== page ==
Dr. James Mulwana struggled with the Government to ensure that the Association got more and more recognition.
Dr. James Mulwana’s Role in Negotiating for the Tax Waiver on Raw Materials. Because of his love for the Association, he engaged Government in so many negotiations that included infrastructure like roads, electricity, railway transport. At that time that infrastructre was so bad that it was impossible to manufacturer competitvely in Uganda. Today roads have been worked on but unfortunately the railway system is worse. One of the successes at the time was the duty waiver on raw materials. Year after year, Dr. James Mulwana and his team kept knocking on the doors of Government seeking a waiver on raw materials. It was not until 2001 after H. E. President Yoweri Museveni had made his budget speech that Dr. James Mulwana sought a meeting with him and convinced him of the need to have Zero Tax on raw materials. From that time, all local manufacturers enjoyed the benefit and made alot of savings as a result
Dr. James Mulwana’s Role in UMA Trade Fairs.
He single handedly convinced Government to stop the idea of using floats to companies and their products. Floats were very costly and an inefficient way of marketing products. They reached only a few people. He asserted that best practice all over the world was National Exhibitions. Every nation had show grounds in the City and although Uganda had one, it was in Jinja which was very far away. During its short revival period, the Association organized two very successful trade fairs in the 1989 and 1990 during the season of the independence celebrations. These fairs were a great opportunity for Ugandans including Government officials to learn about the great industrial potential in our country, how much progress at that time and how far the country was yet to go. At that time, UMA also established contact with the United Nations Industrial Development Organization, United States of America International Development as well as Canadian Manufacturers Association. He was given the mandate by the then Minister of Tourism Trade and Industry i.e. Hon. Etyang to organize the first trade fair i.e. in 1989. The first show took place at Lugogo Indoor Stadium in Kololo and that was in January 1992.
Dr. James Mulwana’s Role in Acquisition of the UMA Show Grounds.
He later succeeded in getting a 22 acre piece of Land at Lugogo. This land was originally coronation grounds and were not in use. He did this through negotiations with former Minster of Local Government Mr. Jaberi Bidandi Ssali and the land was allocated to Uganda Manufacturers Association. There was no better choice for a Show Grounds. The land used to be water so logged and Dr. James Mulwana contracted a Chinese Company known as Sietco that previously built Namboole to put a half meter layer of murram over the entire grounds. After securing the grounds, there was a challenge of building the infrastructure to make it usable for trade exhibition purposes. Finances were not available at the moment but the Chairman of the Association, Dr. James Mulwana and his board, worked out a plan and divided the grounds into many plots that were allocated to the UMA members. Latter constructions at the grounds commenced but UMA itself lacked funds to put up anything. Dr. James Mulwana then offered to construct the Main Exhibition Hall with the view that UMA would pay him back when funds became available but this did not happen. He completed it single handedly and it served as an impetus for construction of other buildings. Much of the infrastructure at the time was nowhere near ideal but the The Foundation Stone for the Exhibition Hall was laid in 1992 30th July and this hall helped a lot because it served as an impetus for construction of many other buildings with in the show grounds. Companies like Madhvani, Spear Group, Sembule set up structures after the main exhibition hall. Later companies like Mukwano, Crown Beverages, Aristoc and many others also started construction. Members worked as a team and what seemed as a very difficult task of building the show grounds was accomplished and the first trade fair at Lugogo UMA show grounds took place in January 1993 and later in October the same year. The October exhibition of 1993 coincided with a Komesa Regional Meeting. At that time, H. E. President Yoweri Museveni was the Chairman and he asked member states Heads of State to visit the trade exhibition. This gave the trade fair a good kick start. The objective was achieved. Since then, the Uganda International Trade Fairs have taken place annually and this year we have organized the 21st Uganda International Trade Fair.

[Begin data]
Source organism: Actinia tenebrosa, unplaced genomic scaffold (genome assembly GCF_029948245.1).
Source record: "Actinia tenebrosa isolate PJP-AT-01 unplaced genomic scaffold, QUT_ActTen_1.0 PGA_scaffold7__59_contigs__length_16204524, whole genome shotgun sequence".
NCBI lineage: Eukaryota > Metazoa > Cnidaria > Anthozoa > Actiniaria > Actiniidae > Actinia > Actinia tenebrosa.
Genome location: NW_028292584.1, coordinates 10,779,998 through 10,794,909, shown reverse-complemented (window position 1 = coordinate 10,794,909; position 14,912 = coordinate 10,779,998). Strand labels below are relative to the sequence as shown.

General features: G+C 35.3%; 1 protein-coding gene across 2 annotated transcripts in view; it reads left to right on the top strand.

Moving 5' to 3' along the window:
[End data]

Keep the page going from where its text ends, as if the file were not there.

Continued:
Members pooled funds and the construction commenced but a time reached and funds were not sufficient to complete the building so the Association put the structure up for sale. Members seemed not to pick interest but Dr. James Mulwana (RIP) offered to buy it The place had just been graded, and most buildings that had been put up by members were either incomplete or make shift e.g. the small scale village. But those initial structures served the purpose! Masses came to attend the trade fairs and manufacturers got an opportunity to showcase their products.